Overall, this case report demonstrated a robust single cell multi-omic approach to simultaneously deconvolute genotype and phenotype of CTCs in paired liquid biopsy samples from bone mPCs. This approach allows for a complete spatial evolution analysis of cancer metastasis and provides the opportunity to compare multiple compartments of liquid biopsies. The uniqueness of this case includes the confirmation of mes.CTCs (CK + VIM + ) with cancer cell identity, the observation of clonal heterogeneity across subtypes and samples, and, most importantly, morpho-genomic analysis connects a subclonal genotype with an EMT phenotype at the single cell level and elucidates biological heterogeneity and complexity of CTCs.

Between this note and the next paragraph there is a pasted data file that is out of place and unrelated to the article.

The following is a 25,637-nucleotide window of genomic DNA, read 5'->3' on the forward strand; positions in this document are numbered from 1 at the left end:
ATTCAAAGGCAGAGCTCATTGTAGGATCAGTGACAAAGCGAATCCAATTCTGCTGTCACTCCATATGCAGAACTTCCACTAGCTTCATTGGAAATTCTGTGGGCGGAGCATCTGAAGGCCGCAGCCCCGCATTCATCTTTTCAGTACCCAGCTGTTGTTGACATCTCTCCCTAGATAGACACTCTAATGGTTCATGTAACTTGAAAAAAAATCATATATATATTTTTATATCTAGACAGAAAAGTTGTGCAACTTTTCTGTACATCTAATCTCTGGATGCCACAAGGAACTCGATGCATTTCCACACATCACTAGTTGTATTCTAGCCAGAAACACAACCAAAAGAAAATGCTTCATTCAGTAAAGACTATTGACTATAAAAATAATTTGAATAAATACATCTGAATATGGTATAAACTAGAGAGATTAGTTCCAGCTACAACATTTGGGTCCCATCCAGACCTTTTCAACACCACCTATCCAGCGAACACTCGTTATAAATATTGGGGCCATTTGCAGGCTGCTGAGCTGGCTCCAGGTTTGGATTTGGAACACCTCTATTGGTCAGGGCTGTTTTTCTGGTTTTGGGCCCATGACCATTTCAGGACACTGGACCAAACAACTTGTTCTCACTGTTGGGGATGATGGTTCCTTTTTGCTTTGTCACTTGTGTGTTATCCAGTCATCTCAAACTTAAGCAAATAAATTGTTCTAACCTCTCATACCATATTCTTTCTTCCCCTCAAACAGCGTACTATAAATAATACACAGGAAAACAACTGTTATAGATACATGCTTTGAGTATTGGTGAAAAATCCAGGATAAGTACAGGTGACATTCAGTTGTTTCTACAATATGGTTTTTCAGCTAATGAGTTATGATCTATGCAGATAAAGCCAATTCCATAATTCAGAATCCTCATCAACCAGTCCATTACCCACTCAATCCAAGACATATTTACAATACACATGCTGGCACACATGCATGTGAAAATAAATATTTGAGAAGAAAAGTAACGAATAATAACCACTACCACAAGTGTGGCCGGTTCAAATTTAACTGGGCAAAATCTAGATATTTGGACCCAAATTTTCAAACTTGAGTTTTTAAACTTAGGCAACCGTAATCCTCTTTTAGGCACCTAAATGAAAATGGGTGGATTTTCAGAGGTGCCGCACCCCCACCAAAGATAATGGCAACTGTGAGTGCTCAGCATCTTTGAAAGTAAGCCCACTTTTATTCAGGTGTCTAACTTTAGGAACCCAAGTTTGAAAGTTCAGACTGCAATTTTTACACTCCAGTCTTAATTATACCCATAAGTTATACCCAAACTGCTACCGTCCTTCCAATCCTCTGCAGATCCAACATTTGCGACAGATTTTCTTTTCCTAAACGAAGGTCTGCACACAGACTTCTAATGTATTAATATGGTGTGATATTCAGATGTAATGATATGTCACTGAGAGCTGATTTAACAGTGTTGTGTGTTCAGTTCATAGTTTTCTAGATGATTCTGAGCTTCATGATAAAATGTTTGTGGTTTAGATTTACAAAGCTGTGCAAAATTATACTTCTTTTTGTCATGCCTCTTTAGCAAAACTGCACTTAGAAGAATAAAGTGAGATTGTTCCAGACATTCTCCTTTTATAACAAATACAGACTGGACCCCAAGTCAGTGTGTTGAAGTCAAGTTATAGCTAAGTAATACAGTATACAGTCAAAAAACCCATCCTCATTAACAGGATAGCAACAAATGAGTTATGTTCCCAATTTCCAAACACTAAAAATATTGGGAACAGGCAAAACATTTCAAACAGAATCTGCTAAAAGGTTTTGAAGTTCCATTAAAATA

Patient selection and sample preparation

The index patient in this study was diagnosed with de novo mPC and following castrate resistance and further disease progression, paired PB and BMA samples were collected and shipped to University of Southern California within 24 hours of the collection for analysis with the HDSCA3.0 workflow9. This patient was registered under the pre-enrollment of “cabazitaxel with or without carboplatin” trial (NCT01505868). The study was approved by the Institutional Review Board and adhered to the principles in the Declaration of Helsinki. The patient provided written informed consent prior to inclusion in the study.

Sample preparation was performed as previously described5,6,21,36. Briefly, upon arrival in the laboratory, both PB and BMA liquid biopsy samples were treated with isotonic ammonium chloride solution for erythrocyte removal and the isolated nucleated cells from centrifuging were plated on the cell-adhesive slides (Marienfeld) and stored at −80 °C.

Immunofluorescent staining and scanning